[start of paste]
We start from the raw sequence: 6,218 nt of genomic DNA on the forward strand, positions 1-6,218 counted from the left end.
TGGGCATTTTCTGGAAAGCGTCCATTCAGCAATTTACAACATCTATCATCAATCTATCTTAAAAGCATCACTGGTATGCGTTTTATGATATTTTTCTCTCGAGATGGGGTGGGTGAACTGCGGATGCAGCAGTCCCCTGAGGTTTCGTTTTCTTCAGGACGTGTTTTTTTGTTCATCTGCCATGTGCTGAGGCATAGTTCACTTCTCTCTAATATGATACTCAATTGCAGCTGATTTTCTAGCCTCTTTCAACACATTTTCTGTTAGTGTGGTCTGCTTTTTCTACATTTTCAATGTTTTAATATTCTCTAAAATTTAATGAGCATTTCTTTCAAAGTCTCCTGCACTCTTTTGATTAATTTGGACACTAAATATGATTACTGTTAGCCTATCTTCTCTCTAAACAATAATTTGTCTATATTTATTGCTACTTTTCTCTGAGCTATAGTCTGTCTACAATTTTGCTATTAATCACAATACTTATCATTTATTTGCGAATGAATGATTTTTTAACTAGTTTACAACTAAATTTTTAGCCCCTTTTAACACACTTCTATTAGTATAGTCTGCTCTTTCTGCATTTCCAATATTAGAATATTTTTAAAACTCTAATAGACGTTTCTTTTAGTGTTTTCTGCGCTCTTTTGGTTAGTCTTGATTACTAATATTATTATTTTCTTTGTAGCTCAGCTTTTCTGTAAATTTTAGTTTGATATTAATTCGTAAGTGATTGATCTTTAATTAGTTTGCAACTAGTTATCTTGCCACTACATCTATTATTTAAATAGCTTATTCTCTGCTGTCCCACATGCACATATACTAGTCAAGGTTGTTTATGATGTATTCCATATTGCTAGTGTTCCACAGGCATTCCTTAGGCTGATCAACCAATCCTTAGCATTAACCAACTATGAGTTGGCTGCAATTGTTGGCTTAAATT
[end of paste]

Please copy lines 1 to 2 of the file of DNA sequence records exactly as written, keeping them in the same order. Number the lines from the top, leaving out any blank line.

We start from the raw sequence: 6,218 nt of genomic DNA on the forward strand, positions 1-6,218 counted from the left end.
TGGGCATTTTCTGGAAAGCGTCCATTCAGCAATTTACAACATCTATCATCAATCTATCTTAAAAGCATCACTGGTATGCGTTTTATGATATTTTTCTCTCGAGATGGGGTGGGTGAACTGCGGATGCAGCAGTCCCCTGAGGTTTCGTTTTCTTCAGGACGTGTTTTTTTGTTCATCTGCCATGTGCTGAGGCATAGTTCACTTCTCTCTAATATGATACTCAATTGCAGCTGATTTTCTAGCCTCTTTCAACACATTTTCTGTTAGTGTGGTCTGCTTTTTCTACATTTTCAATGTTTTAATATTCTCTAAAATTTAATGAGCATTTCTTTCAAAGTCTCCTGCACTCTTTTGATTAATTTGGACACTAAATATGATTACTGTTAGCCTATCTTCTCTCTAAACAATAATTTGTCTATATTTATTGCTACTTTTCTCTGAGCTATAGTCTGTCTACAATTTTGCTATTAATCACAATACTTATCATTTATTTGCGAATGAATGATTTTTTAACTAGTTTACAACTAAATTTTTAGCCCCTTTTAACACACTTCTATTAGTATAGTCTGCTCTTTCTGCATTTCCAATATTAGAATATTTTTAAAACTCTAATAGACGTTTCTTTTAGTGTTTTCTGCGCTCTTTTGGTTAGTCTTGATTACTAATATTATTATTTTCTTTGTAGCTCAGCTTTTCTGTAAATTTTAGTTTGATATTAATTCGTAAGTGATTGATCTTTAATTAGTTTGCAACTAGTTATCTTGCCACTACATCTATTATTTAAATAGCTTATTCTCTGCTGTCCCACATGCACATATACTAGTCAAGGTTGTTTATGATGTATTCCATATTGCTAGTGTTCCACAGGCATTCCTTAGGCTGATCAACCAATCCTTAGCATTAACCAACTATGAGTTGGCTGCAATTGTTGGCTTAAATT